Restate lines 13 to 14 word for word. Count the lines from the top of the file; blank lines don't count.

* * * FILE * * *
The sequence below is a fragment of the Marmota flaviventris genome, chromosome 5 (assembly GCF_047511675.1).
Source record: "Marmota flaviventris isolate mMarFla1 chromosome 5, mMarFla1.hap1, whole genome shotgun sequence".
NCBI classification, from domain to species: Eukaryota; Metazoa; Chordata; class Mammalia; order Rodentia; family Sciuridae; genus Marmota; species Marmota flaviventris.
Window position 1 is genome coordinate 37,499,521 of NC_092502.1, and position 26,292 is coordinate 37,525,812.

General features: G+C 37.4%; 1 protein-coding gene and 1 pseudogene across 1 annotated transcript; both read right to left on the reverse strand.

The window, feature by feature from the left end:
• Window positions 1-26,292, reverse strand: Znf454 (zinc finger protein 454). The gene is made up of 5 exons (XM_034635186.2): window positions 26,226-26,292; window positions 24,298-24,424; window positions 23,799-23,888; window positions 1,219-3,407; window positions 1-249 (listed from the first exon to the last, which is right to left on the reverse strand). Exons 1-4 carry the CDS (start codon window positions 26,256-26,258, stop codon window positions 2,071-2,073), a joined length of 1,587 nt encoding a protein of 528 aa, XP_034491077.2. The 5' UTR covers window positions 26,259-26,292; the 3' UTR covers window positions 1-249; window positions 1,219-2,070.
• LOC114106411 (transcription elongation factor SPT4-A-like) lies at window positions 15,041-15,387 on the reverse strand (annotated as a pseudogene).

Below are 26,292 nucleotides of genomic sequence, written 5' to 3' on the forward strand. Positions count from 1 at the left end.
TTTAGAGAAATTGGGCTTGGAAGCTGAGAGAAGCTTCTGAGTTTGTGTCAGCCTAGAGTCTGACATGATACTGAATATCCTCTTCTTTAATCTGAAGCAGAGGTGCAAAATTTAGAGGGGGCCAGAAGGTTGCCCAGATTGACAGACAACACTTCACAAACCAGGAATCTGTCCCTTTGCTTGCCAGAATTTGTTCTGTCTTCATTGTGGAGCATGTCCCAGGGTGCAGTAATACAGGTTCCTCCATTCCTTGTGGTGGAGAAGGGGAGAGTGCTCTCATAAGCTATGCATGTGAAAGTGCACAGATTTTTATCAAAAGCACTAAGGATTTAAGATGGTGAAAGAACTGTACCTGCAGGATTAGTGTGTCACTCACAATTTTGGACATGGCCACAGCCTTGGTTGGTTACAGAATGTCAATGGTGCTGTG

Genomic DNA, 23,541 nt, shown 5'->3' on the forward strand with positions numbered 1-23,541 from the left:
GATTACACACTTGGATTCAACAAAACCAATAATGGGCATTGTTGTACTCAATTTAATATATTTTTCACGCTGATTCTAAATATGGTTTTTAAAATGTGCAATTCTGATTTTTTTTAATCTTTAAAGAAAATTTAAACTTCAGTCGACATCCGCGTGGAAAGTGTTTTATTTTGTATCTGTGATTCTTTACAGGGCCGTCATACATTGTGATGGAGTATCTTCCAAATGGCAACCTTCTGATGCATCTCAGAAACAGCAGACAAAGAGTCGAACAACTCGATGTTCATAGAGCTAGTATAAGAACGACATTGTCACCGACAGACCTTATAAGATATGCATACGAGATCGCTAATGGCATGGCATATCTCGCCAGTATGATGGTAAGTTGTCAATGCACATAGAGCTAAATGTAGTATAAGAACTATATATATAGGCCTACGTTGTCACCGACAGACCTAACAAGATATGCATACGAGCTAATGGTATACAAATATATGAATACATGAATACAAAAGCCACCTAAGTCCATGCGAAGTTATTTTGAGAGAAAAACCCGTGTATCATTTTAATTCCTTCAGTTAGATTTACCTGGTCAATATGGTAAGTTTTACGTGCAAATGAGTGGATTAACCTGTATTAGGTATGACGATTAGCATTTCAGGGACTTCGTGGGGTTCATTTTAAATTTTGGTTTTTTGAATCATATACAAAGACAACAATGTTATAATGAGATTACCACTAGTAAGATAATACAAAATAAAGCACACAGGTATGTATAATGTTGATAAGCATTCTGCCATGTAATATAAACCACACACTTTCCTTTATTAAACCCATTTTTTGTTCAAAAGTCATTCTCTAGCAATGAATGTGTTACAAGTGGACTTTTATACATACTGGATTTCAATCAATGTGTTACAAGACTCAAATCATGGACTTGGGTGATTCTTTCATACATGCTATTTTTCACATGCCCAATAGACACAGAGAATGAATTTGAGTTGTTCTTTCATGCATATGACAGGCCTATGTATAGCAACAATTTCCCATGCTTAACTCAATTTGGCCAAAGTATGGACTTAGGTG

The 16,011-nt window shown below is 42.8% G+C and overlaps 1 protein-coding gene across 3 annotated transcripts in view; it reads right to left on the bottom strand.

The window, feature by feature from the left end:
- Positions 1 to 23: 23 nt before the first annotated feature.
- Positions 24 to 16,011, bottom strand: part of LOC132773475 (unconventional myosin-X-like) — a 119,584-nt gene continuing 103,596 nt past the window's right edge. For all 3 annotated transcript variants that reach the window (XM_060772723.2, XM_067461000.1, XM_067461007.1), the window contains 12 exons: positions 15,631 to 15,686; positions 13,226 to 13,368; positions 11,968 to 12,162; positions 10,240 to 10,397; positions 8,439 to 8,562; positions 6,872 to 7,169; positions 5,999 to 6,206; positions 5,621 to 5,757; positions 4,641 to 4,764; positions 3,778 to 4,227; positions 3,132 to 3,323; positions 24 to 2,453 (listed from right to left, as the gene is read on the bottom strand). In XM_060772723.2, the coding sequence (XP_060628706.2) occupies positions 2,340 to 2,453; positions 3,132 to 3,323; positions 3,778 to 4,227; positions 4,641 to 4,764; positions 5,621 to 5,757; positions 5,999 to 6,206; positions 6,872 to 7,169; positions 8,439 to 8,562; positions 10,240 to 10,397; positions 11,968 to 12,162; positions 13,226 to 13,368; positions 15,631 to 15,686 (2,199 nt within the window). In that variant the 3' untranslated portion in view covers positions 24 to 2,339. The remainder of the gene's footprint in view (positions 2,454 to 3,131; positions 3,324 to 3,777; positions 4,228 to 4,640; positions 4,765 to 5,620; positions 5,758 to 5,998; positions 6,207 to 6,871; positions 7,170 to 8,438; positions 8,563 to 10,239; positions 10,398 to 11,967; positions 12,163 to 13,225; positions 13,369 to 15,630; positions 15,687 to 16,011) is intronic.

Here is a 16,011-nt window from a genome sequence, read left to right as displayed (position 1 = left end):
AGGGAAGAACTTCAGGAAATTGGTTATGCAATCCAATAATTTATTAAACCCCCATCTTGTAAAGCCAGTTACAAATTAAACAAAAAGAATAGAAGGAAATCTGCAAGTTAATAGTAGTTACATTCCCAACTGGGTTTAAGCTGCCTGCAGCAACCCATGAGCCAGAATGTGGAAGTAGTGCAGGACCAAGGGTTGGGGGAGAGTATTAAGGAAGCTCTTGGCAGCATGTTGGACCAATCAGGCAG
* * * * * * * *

The 16,011-nt window shown below is 42.8% G+C and overlaps 1 protein-coding gene across 3 annotated transcripts in view; it reads right to left on the bottom strand.

The window, feature by feature from the left end: